But although the problem may unite us, the solutions don't. And perhaps nothing illustrates that better than what's been happening in Detroit, Michigan, and Buffalo, New York.
According to the U.S. Census Bureau, nearly a third of the residents in those cities are living beneath the poverty line, the highest rates among large cities in the entire country.
No matter what side of the political aisle you're on, that is nothing short of appalling. Yet if you ask people what we should do about it, you'll probably hear answers that inexplicably break down right along party lines.
Is there a perfect answer? Probably not. But what bothers me is that people stubbornly stick to their solution, even in the face of overwhelming evidence that it's not working.
For example, Detroit, whose mayor has been indicted on felony charges, hasn't elected a Republican mayor since 1961. Buffalo has been even more stubborn. It started putting a Democrat in office back in 1954, and it hasn't stopped since.
Unfortunately, those two cities may be alone at the top of the poverty rate list, but they're not alone in their love for Democrats. Cincinnati, Ohio (third on the poverty rate list), hasn't had a Republican mayor since 1984. Cleveland, Ohio (fourth on the list), has been led by a Democrat since 1989. St. Louis, Missouri (sixth), hasn't had a Republican since 1949, Milwaukee, Wisconsin (eighth), since 1908, Philadelphia, Pennsylvania (ninth), since 1952 and Newark, New Jersey (10th), since 1907.
The only two cities in the top 10 that I didn't mention (Miami, Florida, and El Paso, Texas) haven't had Republicans in office either -- just Democrats, independents or nonpartisans.
Over the past 50 years, the eight cities listed above have had Republican leadership for a combined 36 years. The rest of the time -- a combined 364 years -- they've been led by Democrats.
Five of the 10 cities with the highest poverty rates (Detroit, Buffalo, St. Louis, Milwaukee, Philadelphia and Newark) have had a Democratic stranglehold since at least 1961: more than 45 years. Two of the cities (Milwaukee and Newark) have been electing Democrats since the first Model T rolled off the assembly line in 1908.
Two cities, 100 years, all Democrats.
If the definition of insanity is doing the same thing over and over again and expecting a different result, the asylums in those cities must be as full as the soup kitchens.
Not too long ago, I had the great honor of being invited to a charity dinner hosted by Chris Gardner. He's the guy whose rags-to-riches life was portrayed by Will Smith in the movie "Pursuit of Happyness." Chris had been on my show a few times, and I've always admired his story and his message of hope through personal responsibility.
As I prepared for the dinner and looked into Chris' charity, I started to get nervous. The roster was filled with liberals, most of whom would probably hate me. Hillary Clinton, Mario Cuomo, Alan Alda, Kenneth Cole and Charles Grodin were just a few of the people I was worried about running into.
But the question I kept asking myself was, why? Why can't people from wildly different political stripes come together in support of a common cause without feeling alienated? Why is an issue like poverty "owned" by one political party?
I consider myself a conservative, but I consider myself an American and a human being first. When people whom I normally agree with screw things up, I call them on it. Yet the people in these cities apparently don't. Newark keeps drinking the Kool-Aid, electing the same people with the same ideas, slipping down the poverty list (along with the "Places Never to Visit Unless it's the Airport" list) and wondering why.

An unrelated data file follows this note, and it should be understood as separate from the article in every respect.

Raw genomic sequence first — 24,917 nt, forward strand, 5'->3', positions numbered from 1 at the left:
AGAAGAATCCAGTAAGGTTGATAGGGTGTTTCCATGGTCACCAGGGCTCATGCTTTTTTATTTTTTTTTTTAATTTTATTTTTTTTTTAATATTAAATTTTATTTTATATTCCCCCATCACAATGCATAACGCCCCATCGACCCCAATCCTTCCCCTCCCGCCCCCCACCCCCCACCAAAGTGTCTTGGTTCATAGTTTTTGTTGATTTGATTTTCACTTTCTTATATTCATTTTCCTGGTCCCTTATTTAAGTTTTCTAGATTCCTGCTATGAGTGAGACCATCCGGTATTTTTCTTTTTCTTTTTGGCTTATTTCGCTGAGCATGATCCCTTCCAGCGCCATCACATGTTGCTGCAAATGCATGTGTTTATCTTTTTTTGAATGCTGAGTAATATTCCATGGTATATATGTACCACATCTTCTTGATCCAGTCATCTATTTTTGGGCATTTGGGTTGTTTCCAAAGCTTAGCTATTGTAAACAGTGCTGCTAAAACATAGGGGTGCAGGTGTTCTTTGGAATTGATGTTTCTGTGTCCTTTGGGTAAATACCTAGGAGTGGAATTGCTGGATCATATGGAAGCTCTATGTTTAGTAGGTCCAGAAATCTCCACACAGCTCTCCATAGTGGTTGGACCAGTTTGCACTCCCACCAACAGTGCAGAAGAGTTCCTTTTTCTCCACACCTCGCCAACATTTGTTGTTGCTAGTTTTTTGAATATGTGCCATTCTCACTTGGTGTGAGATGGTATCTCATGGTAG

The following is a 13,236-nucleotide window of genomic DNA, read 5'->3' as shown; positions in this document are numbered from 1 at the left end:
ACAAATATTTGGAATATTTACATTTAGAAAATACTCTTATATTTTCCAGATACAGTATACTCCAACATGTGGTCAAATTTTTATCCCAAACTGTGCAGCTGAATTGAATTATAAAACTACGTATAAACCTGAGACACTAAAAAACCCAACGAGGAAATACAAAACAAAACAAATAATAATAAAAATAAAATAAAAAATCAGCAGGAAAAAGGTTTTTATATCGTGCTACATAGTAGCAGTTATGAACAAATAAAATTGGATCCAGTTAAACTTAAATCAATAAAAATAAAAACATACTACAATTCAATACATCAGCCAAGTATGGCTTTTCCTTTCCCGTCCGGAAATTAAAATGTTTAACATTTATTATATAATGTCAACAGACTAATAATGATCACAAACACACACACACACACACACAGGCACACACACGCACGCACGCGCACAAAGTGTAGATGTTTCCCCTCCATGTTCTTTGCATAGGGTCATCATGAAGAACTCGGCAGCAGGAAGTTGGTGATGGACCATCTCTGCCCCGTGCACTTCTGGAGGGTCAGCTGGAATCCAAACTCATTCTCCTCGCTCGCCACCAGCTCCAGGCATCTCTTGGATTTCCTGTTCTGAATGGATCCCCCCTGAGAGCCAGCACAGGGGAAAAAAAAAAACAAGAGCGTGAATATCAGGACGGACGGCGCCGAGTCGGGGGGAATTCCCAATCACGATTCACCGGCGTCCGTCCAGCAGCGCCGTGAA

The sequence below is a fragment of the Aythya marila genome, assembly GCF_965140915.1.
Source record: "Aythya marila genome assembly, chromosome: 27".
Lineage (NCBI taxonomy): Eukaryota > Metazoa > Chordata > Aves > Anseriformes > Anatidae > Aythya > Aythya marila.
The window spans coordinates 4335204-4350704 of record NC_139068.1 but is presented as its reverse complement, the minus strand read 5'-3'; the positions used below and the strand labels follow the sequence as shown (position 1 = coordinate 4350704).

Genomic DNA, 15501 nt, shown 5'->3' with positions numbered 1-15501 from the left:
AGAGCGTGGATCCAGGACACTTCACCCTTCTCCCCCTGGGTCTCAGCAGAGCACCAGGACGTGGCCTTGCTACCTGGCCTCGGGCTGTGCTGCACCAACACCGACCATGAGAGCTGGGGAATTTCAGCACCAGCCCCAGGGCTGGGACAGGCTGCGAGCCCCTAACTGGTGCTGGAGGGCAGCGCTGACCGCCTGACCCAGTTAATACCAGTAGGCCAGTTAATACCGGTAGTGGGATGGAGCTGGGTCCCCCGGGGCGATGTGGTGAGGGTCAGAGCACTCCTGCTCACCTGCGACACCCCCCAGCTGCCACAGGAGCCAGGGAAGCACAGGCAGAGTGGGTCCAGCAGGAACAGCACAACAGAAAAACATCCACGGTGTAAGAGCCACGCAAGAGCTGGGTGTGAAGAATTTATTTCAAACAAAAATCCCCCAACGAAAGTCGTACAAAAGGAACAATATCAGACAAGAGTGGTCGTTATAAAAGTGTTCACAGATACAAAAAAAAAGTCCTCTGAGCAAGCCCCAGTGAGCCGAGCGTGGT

We've talked a lot about "change" in this country recently, but there's a much more important catchphrase that we've neglected: "All politics is local." Maybe instead of focusing so much on who we put in charge of our country, we should focus more on who we put in charge of our cities.
Oh, and before I forget. The hateful politician who suggested that we should be "driving" or "leading" the poor out of poverty? It was Benjamin Franklin.
Good thing he never tried to run for mayor of Newark.
Yesterday I joined dozens of Michigan grassroots Republicans outside Borders Bookstore in Ann Arbor where Speaker of the House Nancy Pelosi was holding a book signing. Armed with a megaphone, signs, our voices, and plenty of enthusiasm, we made it clear to Pelosi that we need American Energy Now!
See more photos here: http://tinyurl.com/5sss49
And a video:
Check out this article from the National Journal that highlights Republican U.S. Senate Candidate Jack Hoogendyk in his bid to unseat Carl Levin...
Presque Isle County GOP Chairman Jeff Lamb personifies the enthusiasm and excitement that is shared by Republican grassroots activists all across Michigan. Jeff traveled nearly 300 miles from his home in Rogers City to Farmington Hills in order to join RNC Chairman Mike Duncan and myself to detail our victory efforts for our Republican candidates. There is no doubt that with the devotion and committment of people like Jeff in our corner, we will turn Michigan red in November!
This week I co-authored an article about “net neutrality” or “Open Internet” as others call it, with GOP Internet consultant David All. The op-ed piece was published in POLITICO and you can read it here:
Another Republican activist, Michael Turk, a cable company consultant/employee took issue with some of the assertions and claimed the article attacked cable and telecom companies…which I don’t believe it did nor was it my intent. You can see his response here:
I don’t want to engage in a long debate over this, as I’ve been involved in this issue and telecom competition here in Michigan over the last 20 years.